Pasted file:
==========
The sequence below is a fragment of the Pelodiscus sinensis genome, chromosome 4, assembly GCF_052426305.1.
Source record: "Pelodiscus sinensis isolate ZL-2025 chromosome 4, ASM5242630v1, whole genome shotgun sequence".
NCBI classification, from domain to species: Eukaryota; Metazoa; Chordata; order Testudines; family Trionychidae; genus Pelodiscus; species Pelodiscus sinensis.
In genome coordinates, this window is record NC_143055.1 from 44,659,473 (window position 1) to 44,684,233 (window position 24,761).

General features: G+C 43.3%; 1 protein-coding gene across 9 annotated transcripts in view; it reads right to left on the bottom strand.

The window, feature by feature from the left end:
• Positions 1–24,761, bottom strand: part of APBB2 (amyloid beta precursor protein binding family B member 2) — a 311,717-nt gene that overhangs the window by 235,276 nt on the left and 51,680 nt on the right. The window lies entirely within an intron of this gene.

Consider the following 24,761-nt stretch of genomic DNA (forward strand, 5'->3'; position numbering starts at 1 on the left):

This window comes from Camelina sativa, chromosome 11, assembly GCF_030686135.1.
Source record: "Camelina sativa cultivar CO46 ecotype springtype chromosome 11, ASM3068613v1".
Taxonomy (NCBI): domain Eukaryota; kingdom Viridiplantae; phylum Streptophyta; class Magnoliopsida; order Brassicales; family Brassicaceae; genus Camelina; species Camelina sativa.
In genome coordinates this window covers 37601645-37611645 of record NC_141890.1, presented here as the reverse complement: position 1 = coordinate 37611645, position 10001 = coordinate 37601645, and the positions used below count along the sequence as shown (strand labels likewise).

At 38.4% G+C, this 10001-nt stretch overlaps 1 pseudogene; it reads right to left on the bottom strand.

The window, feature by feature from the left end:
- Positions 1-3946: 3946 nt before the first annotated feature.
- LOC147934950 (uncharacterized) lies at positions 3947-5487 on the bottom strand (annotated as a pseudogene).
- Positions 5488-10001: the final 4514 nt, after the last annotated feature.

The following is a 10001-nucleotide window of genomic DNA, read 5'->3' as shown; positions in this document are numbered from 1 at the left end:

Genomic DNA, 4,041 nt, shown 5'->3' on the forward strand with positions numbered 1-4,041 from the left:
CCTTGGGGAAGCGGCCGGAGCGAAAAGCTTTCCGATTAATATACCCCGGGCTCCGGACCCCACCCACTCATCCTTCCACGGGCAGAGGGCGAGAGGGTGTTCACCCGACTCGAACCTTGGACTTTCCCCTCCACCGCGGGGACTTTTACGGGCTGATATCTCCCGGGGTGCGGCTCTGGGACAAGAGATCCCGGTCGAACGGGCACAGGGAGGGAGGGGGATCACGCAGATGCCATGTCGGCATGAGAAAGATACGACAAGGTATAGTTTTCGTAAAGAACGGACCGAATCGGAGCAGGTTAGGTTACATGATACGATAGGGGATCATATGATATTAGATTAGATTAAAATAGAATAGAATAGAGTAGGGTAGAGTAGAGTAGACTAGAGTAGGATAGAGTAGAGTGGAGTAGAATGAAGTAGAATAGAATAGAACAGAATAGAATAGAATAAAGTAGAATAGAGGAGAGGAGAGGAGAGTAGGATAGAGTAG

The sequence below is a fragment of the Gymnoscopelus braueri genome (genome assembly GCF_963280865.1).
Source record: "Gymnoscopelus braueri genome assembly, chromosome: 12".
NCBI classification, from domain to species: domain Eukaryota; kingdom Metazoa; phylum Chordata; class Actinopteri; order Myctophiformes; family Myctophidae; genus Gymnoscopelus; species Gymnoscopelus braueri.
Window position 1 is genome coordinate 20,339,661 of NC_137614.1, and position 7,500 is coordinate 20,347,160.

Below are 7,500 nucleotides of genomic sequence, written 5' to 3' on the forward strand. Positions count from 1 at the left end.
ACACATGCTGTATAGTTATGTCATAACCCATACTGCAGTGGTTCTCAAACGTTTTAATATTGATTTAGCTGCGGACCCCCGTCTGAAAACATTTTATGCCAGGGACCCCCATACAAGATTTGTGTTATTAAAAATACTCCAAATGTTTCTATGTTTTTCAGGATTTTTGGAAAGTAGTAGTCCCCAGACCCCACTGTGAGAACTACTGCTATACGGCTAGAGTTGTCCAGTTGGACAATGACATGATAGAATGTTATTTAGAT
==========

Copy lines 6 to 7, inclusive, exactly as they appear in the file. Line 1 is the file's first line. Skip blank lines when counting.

The window, feature by feature from the left end:
• Positions 1–24,761, bottom strand: part of APBB2 (amyloid beta precursor protein binding family B member 2) — a 311,717-nt gene that overhangs the window by 235,276 nt on the left and 51,680 nt on the right. The window lies entirely within an intron of this gene.